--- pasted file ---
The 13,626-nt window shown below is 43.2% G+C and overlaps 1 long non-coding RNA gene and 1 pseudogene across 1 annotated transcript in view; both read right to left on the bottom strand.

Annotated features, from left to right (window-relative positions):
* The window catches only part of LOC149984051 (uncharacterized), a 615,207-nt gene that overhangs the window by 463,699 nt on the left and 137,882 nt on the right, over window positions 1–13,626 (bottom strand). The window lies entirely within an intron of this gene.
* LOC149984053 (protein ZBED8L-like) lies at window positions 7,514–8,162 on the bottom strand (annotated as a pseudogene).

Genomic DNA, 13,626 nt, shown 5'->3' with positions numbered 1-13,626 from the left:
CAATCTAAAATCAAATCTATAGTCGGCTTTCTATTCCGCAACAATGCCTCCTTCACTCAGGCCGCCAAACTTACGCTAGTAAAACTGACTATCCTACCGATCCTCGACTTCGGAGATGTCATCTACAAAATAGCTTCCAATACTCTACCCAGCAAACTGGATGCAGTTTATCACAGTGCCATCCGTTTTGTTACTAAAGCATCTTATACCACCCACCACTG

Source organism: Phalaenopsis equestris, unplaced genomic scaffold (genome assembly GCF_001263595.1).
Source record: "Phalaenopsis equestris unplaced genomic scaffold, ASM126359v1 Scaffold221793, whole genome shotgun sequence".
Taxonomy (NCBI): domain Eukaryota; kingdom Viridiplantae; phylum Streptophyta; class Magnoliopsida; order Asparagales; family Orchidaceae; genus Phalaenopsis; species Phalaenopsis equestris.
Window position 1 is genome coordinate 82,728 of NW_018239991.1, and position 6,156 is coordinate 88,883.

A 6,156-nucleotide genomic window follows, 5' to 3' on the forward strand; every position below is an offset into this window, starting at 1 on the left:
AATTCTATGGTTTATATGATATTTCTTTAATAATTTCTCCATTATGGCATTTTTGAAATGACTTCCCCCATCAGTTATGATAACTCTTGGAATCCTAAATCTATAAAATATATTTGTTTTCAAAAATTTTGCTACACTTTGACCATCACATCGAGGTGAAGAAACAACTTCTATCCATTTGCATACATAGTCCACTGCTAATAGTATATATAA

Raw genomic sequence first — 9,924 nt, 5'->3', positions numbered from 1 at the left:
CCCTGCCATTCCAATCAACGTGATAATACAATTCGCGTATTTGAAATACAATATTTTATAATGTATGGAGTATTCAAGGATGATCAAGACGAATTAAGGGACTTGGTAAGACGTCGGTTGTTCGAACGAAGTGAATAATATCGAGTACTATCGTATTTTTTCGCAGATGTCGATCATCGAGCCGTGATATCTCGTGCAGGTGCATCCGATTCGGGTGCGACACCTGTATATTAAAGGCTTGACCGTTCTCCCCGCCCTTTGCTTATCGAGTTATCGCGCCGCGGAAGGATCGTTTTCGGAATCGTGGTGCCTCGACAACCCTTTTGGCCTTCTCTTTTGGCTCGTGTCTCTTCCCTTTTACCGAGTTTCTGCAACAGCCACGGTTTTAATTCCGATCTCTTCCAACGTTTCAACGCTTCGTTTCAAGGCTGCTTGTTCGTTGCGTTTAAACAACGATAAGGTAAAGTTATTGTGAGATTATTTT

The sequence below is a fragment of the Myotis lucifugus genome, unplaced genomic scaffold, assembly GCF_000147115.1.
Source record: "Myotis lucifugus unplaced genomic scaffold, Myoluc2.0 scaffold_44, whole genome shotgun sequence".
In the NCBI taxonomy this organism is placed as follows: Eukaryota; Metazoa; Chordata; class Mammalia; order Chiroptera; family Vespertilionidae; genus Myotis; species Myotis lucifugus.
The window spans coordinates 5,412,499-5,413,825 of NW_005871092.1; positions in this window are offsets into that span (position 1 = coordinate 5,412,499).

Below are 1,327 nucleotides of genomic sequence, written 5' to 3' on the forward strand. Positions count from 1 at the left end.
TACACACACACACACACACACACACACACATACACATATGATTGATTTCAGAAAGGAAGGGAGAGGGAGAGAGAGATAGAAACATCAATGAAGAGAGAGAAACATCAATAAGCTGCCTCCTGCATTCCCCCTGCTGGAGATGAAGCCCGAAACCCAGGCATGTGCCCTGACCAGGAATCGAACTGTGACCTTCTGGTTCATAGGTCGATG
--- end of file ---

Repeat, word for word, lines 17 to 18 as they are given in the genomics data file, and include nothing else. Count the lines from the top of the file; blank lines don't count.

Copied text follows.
In the NCBI taxonomy this organism is placed as follows: Eukaryota; Metazoa; Chordata; class Mammalia; order Chiroptera; family Vespertilionidae; genus Myotis; species Myotis lucifugus.
The window spans coordinates 5,412,499-5,413,825 of NW_005871092.1; positions in this window are offsets into that span (position 1 = coordinate 5,412,499).